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Old habits die hard: A tale of two failed companies and unwanted inheritance


  • Amankwah-Amoah, Joseph


This article examines whether state-owned enterprises inherit the problems and stigmas resulting from the actions and inactions of their predecessor firms. In this direction, we advance two main theories of inherited background: the “wanted inheritance” and “sins of the father” perspective. We shed light on this issue using the cautionary tale of two failed companies: Ghana Airways (GA) and Ghana International Airlines (GIA). Our data indicate that GIA acquired some wanted inheritance such as former employees and their expertise, but this was accompanied by unwanted inheritance such as tainted ‘image’ and years of dissatisfaction of their customers from Ghana Airways, which affected its operations and precipitated its untimely demise. We conclude by outlining the implications of our findings for management and governments.

Suggested Citation

  • Amankwah-Amoah, Joseph, 2014. "Old habits die hard: A tale of two failed companies and unwanted inheritance," Journal of Business Research, Elsevier, vol. 67(9), pages 1894-1903.
  • Handle: RePEc:eee:jbrese:v:67:y:2014:i:9:p:1894-1903
    DOI: 10.1016/j.jbusres.2013.11.053

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    References listed on IDEAS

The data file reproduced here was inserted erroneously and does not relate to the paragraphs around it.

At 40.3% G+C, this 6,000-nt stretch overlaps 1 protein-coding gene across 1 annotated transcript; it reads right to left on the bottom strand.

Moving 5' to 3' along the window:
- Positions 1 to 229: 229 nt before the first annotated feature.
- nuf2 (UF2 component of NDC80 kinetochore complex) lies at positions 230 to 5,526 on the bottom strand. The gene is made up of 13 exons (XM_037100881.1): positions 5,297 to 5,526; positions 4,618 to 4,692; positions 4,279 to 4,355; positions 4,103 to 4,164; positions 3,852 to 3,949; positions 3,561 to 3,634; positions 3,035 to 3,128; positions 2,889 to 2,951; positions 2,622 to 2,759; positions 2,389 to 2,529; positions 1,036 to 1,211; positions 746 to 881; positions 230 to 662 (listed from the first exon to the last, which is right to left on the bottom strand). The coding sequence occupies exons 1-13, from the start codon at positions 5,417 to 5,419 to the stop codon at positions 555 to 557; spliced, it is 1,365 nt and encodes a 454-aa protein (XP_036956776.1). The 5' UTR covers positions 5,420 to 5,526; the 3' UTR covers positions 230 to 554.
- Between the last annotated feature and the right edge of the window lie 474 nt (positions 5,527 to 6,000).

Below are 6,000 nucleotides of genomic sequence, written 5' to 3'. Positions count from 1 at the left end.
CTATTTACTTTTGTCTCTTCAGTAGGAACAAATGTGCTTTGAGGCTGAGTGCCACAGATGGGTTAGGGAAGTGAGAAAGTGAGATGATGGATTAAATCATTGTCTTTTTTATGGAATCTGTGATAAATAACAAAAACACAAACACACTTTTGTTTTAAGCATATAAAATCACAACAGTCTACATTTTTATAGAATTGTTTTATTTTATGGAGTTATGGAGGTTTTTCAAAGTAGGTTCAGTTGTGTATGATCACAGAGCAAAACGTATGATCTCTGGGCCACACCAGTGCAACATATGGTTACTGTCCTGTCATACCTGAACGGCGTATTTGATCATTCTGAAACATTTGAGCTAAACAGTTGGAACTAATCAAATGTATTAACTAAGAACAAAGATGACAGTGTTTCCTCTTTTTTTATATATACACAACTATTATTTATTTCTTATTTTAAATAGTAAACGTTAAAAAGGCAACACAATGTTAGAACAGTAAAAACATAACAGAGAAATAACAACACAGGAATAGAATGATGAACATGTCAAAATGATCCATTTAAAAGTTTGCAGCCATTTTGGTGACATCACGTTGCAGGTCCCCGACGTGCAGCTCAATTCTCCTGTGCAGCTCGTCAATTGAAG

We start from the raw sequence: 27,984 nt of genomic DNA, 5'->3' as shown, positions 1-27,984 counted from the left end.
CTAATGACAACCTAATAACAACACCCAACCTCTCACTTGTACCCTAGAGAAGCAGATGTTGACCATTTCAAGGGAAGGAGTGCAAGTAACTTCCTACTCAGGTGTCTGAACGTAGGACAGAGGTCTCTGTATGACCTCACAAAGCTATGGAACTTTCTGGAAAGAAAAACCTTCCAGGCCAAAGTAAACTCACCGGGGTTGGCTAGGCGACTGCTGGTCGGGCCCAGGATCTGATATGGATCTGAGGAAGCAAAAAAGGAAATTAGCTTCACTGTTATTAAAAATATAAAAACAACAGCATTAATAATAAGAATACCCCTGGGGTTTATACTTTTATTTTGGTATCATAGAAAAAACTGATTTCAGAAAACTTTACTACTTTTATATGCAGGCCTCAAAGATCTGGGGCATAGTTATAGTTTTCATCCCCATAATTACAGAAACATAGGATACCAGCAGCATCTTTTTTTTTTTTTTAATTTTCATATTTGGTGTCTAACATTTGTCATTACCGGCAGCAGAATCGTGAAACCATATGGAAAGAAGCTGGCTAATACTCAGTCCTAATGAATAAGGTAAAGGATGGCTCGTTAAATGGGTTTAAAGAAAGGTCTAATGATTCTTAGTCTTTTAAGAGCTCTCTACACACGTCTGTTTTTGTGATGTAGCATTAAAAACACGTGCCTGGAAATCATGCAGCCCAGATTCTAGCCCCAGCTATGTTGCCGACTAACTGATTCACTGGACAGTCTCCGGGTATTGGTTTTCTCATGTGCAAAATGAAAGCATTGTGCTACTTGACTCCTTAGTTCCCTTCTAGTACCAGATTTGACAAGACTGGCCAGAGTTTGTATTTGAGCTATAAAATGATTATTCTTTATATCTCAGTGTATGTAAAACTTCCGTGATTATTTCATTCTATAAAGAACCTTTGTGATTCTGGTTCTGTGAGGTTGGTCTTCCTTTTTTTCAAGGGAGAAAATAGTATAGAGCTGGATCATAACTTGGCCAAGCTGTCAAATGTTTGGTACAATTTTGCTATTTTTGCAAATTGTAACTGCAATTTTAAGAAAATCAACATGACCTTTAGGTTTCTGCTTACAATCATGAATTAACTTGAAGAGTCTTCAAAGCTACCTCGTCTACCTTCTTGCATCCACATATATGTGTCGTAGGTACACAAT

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    7. Ufuah, Allan N & Utterback, James M, 1997. "Responding to Structural Industry Changes: A Technological Evolution Perspective," Industrial and Corporate Change, Oxford University Press, vol. 6(1), pages 183-202.
    8. Julian Birkinshaw & Mary Yoko Brannen & Rosalie L Tung, 2011. "From a distance and generalizable to up close and grounded: Reclaiming a place for qualitative methods in international business research," Journal of International Business Studies, Palgrave Macmillan;Academy of International Business, vol. 42(5), pages 573-581, June.
    9. Simone Ferriani & Elizabeth Garnsey & Gianni Lorenzoni, 2012. "Continuity and change in a spin-off venture: the process of reimprinting," Industrial and Corporate Change, Oxford University Press, vol. 21(4), pages 1011-1048, August.
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    Cited by:

    1. Amankwah-Amoah, Joseph, 2016. "An integrative process model of organisational failure," Journal of Business Research, Elsevier, vol. 69(9), pages 3388-3397.
    2. Amankwah-Amoah, Joseph, 2014. "Explanations for strategic persistence in the wake of others’ failures," MPRA Paper 63409, University Library of Munich, Germany.
    3. Amankwah-Amoah, Joseph & Zhang, Hongxu, 2014. "What can we learn from failed international companies?," MPRA Paper 63591, University Library of Munich, Germany, revised 2014.
    4. Amankwah-Amoah, Joseph, 2014. "An integrative framework of attributions after a business failure," MPRA Paper 63384, University Library of Munich, Germany.
    5. Amankwah-Amoah, Joseph, 2017. "Cultivating greater self-confidence in African management research," MPRA Paper 79751, University Library of Munich, Germany, revised 2017.
    6. Amankwah-Amoah, Joseph, 2017. "Global consolidation of industries and business failures: insights from brick-and-mortar and online outlets," MPRA Paper 82509, University Library of Munich, Germany.
    7. Amankwah-Amoah, Joseph & Zhang, Hongxu, 2015. "Business failure research," MPRA Paper 67848, University Library of Munich, Germany.
    8. Amankwah-Amoah, Joseph, 2016. "Emerging economies, emerging challenges: Mobilising and capturing value from big data," MPRA Paper 85625, University Library of Munich, Germany.


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